Feeling Alive in Death Valley
Adventure and exploration are alive and well in Death Valley National Park. Craters, canyons, salt pans and sand dunes only scratch the surface of the largest park in the United States. Our camping trip to Death Valley was the one thing I was most looking forward to on our USA Road Trip and it did not disappoint.
Visiting in the late fall brought perfect weather, hitting the high 70s during the day and low 50s at night. We fell in love with this mystical place after just a few days.
Father Crowley Vista
This is the first vista point when entering the park on Highway 190 from the west. The parking lot leads to a short road which you can walk or drive down to the ultimate viewpoint.
Mesquite Flat Sand Dunes
After driving a number of miles through the park, we came upon these amazing sand dunes. Spanning 50 square miles, they seem fitting for a desert park. The sand was so light it felt like powder and it was surprisingly cool under my feet. A perfect picnic spot.
On the far north end of the park lies Ubehebe Crater. The 600-foot crater is mesmerizing and hiking along the crater in volcanic ash felt like we were walking on the moon. Well worth the far drive through the park. We wish we would have known you could hike around the entire crater (we realized after we did the uneventful hike to Little Hebe, skip that).
Titus Canyon is situated in the eastern Grapevine Mountains. The narrows of the canyon wind you through the four mile canyon with walls that are hundreds of feet high. The smallest narrow is 15 feet wide. I got dizzy from constantly looking up at the incredibly tall walls. Getting up close to the rock walls reveals the different layers of rock left from millions of years of erosion.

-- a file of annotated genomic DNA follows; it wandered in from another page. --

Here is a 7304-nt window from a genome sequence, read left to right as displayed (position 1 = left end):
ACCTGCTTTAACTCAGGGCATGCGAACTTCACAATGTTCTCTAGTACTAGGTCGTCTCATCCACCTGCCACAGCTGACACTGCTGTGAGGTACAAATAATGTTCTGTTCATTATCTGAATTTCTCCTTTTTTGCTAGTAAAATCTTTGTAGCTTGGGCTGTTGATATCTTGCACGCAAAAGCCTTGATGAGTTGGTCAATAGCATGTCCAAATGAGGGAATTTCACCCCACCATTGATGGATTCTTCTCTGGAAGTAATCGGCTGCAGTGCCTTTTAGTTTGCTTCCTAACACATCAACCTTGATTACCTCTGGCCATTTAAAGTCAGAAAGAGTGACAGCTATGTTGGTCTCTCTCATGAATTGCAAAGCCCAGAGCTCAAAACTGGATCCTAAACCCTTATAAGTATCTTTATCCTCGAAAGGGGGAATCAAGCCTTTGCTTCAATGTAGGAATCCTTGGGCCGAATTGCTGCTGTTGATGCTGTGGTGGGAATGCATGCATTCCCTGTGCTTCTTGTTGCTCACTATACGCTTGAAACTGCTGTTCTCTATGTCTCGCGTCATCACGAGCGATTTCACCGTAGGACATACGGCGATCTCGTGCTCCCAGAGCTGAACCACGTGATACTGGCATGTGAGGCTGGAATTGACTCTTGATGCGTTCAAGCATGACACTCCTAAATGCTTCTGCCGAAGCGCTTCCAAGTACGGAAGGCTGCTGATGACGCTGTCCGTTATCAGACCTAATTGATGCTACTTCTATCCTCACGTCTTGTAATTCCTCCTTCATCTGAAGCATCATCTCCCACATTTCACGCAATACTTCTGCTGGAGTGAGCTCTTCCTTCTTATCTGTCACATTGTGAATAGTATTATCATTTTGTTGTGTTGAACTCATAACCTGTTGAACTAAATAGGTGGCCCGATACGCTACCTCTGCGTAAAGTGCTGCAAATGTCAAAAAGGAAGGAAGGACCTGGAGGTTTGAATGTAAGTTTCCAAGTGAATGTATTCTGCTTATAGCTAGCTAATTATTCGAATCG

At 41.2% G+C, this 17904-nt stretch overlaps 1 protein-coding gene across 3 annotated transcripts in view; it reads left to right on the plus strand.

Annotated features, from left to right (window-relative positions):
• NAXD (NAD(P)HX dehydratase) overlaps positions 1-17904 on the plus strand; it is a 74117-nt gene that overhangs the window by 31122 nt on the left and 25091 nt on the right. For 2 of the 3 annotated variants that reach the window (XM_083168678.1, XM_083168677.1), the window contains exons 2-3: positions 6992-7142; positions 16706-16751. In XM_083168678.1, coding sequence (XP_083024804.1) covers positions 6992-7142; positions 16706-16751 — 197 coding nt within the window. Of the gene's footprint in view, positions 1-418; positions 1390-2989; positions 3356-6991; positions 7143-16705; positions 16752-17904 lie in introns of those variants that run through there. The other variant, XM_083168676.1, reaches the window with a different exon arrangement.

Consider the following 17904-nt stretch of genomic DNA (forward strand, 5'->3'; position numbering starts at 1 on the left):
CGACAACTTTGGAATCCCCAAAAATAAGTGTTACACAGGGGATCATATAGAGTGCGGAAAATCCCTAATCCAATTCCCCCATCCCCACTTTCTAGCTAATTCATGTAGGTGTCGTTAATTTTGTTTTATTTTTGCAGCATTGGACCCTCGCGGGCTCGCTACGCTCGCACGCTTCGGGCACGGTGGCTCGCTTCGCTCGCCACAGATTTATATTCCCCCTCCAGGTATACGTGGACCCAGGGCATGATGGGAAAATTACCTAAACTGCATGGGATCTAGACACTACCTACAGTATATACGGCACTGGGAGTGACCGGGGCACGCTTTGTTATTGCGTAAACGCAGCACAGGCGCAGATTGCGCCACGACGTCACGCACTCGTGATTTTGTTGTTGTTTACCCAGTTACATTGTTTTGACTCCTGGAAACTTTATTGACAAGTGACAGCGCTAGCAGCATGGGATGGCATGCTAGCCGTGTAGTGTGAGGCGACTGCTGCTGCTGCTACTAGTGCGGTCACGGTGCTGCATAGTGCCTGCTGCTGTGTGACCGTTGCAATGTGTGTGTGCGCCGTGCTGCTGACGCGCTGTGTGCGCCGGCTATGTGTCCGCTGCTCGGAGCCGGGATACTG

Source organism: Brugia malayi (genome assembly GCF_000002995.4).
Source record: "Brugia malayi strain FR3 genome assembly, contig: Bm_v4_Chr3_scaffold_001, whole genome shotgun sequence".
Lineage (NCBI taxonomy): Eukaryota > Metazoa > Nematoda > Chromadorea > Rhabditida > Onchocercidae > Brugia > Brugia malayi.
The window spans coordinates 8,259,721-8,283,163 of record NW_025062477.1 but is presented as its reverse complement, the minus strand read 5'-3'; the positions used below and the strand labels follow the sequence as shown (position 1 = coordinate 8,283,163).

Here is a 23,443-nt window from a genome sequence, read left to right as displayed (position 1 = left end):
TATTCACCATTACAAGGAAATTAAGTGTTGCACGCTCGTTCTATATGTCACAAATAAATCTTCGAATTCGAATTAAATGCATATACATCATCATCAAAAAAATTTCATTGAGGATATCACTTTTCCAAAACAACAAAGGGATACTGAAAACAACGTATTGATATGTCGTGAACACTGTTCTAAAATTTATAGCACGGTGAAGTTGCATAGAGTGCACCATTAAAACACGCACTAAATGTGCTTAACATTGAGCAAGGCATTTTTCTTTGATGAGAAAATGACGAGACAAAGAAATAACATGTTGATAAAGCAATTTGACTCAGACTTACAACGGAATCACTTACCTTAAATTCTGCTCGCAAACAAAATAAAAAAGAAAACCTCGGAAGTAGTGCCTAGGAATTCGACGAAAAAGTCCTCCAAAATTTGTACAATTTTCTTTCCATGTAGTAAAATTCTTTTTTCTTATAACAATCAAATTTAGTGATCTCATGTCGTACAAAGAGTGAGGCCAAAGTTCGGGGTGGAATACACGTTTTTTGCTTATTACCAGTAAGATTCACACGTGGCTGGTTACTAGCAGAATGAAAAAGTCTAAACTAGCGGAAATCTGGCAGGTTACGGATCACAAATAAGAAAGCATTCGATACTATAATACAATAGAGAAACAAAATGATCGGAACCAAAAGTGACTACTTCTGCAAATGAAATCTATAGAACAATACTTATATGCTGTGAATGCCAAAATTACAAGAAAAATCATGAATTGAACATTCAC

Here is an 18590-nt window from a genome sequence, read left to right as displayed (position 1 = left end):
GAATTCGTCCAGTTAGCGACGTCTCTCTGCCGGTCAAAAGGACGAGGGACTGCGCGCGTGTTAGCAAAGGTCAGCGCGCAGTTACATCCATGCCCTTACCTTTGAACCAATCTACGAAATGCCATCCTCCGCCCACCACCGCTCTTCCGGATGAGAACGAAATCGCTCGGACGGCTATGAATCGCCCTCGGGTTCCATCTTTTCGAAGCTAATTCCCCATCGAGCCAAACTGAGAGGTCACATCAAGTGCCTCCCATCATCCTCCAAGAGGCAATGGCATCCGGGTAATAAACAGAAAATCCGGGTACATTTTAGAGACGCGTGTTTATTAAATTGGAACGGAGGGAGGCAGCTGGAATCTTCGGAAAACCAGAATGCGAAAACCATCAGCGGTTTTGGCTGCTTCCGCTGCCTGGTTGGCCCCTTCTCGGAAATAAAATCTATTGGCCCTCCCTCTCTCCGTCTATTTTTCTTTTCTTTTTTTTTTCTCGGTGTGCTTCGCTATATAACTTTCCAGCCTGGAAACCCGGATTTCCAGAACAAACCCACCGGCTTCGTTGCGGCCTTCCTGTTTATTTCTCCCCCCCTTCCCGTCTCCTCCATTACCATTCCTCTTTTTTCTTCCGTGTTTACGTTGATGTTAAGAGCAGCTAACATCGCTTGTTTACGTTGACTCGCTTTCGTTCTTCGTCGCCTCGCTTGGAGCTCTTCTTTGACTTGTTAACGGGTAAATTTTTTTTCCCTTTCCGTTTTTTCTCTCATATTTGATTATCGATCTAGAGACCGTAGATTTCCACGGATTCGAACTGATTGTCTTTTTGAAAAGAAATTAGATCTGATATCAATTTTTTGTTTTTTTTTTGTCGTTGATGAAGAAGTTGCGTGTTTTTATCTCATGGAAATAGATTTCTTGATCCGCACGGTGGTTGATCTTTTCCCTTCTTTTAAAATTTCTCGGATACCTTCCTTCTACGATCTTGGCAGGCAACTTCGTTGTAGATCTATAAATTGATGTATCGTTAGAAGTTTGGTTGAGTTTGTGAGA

At 190 feet below sea level, Furnace Creek is the hotbed of Death Valley and its claim to heat fame. It is typically more than 100 degrees at this point in the park during the hotter summer months. We camped at the Furnace Creek Campground for $18 a night. Perfect location and great sunsets and sunrises. We were there during a near full moon so our star gazing was limited, but the moon views were awesome.
A popular spot for sunrises and sunsets, Zabriskie Point is other worldly. With barren hills stretching down to the basin, sitting atop the view point brings you to another place. The Gower Gulch hike was on our list, but unfortunately we didn’t have time to hike down through these hills.
A short walk up this canyon reveals one of the largest natural made bridges above the canyon walls.
The lowest point in Death Valley (and the entire U.S.) is a stark, blinding 17 miles of barren land. The white of the salt pan stretches are just like an ice rink and it felt like I should be wearing ice skates rather than hiking shoes.
Words do no justice to this incredible natural land in our country.
We often felt like ants marching, the mountains and canyons constantly dwarfing us. We did all the above things in just two and a half days (it helped that the roads are wide open for cruising through the park). It remains the highlight of our trip so far. We did all of the above activities in just two and a half days. It’s easy to get around the park, but 4-wheel drive is recommended for some of the dirt roads that connect to the main highway through the park.
I bought the Hiking Death Valley book at the Furnace Creek Visitor Center and it was a great purchase. I’d highly recommend anyone going to Death Valley with the intention of exploring to buy it.
Note: cell phone coverage in the park is non-existent except for some slight service near Furnace Creek.